DFGW produces Aimhigher drive

The Government is using TV advertising to accelerate its programme of encouraging more children from low-income families into university.

DFGW has produced the campaign for Aimhigher, which is directed at children in their early teens - when many are turned off study.

Media planning and buying is being handled by Rocket and MediaCom respectively.

The advertising will run across all Sky channels to reach children who are about to take their GCSEs.

The advertising is intended to reinforce the Government's contention that better qualifications translate into richer opportunities and greater earning potential.

The ads address the fantasies of fame and fortune that grip many children by showing that even if they can't achieve celebrity status, a degree can be a passport to a celebrity world. They ask: "You may be thinking about school now - but where do you see yourself in the future?"

In one sequence, a boy imagines himself taking part in a top-flight football match. As a player goes down injured it becomes clear that the boy isn't playing in the game but is working as the team's physiotherapist.

In another a boy is seen looking at a Formula 1 racing car. He isn't driving it but is seen to be in charge of the design and testing. Finally, a boy is seen in a recording studio, not as singer or musician but at a mixing desk.

The ads were written by Brendan Wilkins, art directed by Paul Hancock and directed by Simon Levine through Pink Productions.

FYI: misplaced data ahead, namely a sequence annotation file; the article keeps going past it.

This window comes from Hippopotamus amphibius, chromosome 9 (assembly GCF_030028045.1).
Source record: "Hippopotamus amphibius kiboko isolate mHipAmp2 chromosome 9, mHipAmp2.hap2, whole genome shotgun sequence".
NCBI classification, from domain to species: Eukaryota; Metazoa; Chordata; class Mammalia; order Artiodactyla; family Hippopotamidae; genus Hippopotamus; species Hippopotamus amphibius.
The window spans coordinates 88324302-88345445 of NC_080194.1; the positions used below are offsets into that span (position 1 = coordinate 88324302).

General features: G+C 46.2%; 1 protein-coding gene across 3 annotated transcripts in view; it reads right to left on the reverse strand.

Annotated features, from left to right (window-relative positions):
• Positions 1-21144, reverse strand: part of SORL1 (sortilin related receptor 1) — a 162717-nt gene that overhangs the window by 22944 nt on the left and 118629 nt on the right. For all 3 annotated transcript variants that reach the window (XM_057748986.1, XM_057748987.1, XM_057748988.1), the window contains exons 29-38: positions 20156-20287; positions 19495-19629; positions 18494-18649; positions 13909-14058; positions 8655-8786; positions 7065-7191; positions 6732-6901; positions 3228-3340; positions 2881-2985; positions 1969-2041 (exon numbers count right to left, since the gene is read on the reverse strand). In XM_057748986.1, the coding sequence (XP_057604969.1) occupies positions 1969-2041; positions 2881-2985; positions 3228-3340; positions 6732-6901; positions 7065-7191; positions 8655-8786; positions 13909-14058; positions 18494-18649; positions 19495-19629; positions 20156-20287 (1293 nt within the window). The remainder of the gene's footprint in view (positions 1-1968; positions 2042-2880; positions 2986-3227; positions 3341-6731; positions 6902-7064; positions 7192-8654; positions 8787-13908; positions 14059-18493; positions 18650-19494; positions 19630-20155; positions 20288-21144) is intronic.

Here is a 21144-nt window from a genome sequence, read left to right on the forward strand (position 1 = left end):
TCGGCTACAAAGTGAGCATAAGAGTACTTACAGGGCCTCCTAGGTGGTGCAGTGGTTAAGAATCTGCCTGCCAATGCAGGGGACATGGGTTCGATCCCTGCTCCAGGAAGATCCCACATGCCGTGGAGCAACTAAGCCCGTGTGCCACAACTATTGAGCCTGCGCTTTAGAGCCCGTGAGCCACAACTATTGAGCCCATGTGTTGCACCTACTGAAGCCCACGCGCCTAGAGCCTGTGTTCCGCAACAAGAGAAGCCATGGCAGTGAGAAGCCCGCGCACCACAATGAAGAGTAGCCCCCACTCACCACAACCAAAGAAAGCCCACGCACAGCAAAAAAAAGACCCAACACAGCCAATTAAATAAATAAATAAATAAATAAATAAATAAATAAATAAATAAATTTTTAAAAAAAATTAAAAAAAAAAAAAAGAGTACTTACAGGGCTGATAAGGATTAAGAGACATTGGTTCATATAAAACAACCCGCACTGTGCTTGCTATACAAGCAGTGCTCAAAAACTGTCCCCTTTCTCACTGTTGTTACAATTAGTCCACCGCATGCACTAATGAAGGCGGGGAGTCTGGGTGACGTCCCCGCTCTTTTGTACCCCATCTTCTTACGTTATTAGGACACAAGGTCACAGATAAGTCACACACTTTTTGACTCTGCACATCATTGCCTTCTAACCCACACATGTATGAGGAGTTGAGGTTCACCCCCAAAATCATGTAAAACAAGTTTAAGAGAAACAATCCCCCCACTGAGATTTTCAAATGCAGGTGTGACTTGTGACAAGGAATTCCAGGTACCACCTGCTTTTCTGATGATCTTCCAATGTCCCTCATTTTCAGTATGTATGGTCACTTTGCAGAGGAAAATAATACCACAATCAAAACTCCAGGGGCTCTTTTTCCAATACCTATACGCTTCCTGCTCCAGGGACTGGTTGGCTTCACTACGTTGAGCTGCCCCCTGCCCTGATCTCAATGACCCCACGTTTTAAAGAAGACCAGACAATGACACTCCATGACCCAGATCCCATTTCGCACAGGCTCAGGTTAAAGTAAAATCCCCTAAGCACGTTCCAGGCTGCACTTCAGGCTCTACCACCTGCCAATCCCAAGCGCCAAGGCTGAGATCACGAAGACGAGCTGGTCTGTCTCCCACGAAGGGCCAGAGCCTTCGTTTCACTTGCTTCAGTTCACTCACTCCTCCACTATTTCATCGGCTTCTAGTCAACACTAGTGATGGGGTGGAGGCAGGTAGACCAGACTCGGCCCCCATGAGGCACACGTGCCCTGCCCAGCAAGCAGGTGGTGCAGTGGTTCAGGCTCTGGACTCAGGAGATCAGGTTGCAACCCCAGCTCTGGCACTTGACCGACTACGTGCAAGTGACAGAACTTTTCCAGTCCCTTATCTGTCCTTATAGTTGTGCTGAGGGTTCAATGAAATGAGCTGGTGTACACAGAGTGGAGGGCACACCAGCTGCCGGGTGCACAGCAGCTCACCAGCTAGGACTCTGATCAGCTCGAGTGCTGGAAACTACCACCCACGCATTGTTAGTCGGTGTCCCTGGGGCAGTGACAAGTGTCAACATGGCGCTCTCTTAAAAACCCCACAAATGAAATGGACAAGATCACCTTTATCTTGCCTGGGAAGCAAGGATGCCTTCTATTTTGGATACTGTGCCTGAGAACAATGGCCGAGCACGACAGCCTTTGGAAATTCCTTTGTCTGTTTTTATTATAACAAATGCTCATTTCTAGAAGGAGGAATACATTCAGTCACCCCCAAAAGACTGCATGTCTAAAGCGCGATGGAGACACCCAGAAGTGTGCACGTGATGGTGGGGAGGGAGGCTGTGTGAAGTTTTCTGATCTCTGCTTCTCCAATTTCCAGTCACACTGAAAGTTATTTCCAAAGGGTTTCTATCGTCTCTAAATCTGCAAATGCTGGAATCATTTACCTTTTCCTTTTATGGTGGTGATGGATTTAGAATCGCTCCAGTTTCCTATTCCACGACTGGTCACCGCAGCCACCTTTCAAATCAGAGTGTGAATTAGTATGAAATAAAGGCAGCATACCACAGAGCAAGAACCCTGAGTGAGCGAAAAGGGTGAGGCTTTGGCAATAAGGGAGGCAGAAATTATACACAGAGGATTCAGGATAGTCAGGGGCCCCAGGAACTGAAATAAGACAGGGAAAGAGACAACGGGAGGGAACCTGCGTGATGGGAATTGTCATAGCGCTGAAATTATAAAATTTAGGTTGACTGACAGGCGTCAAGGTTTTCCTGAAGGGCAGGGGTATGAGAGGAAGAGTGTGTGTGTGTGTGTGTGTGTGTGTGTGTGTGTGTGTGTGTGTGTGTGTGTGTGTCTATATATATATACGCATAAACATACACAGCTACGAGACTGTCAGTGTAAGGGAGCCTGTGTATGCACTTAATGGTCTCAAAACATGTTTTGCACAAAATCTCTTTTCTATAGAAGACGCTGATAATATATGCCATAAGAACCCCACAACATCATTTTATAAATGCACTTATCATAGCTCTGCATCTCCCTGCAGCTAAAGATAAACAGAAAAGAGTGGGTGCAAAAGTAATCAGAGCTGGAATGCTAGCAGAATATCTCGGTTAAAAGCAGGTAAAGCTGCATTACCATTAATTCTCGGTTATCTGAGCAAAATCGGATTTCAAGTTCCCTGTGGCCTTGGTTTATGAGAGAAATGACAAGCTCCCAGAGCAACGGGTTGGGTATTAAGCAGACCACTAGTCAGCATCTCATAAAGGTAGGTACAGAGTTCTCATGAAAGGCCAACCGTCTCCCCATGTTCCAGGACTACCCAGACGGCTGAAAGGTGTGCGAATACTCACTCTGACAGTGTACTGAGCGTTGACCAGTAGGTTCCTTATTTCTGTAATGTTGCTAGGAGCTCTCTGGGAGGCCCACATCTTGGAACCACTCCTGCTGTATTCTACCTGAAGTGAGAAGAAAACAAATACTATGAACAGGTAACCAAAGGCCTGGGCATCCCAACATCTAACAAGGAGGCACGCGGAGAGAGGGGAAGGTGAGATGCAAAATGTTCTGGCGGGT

The advertising follows the launch this year of an Aimhigher roadshow by the Department for Education & Skills. It has been touring the country to persuade pupils to think about university.

The main targets are children who are capable of studying beyond school but who have little or no previous family experience of higher education and for whom the idea of continuing their academic studies might seem alien.

Ministers say it is shocking that as many as 40 per cent of pupils from C2, D and E backgrounds hear nothing about university opportunities during their school careers.

The centerpiece of the roadshow is a documentary produced by the team behind BBC TV's Top of the Pops, which gives young people a glimpse of the careers they could enjoy with a degree.

At present the UK is well down the list of OECD nations in terms of those in the lowest socio-economic group studying beyond school. Just 14 per cent of those in that group achieve the A level grades they need.

Sally Pardon, the DFGW account manager on the business, said: "We're trying to reach these youngsters on channels we know they watch a lot. We want to target them in the most effective way we can and minimise wastage."

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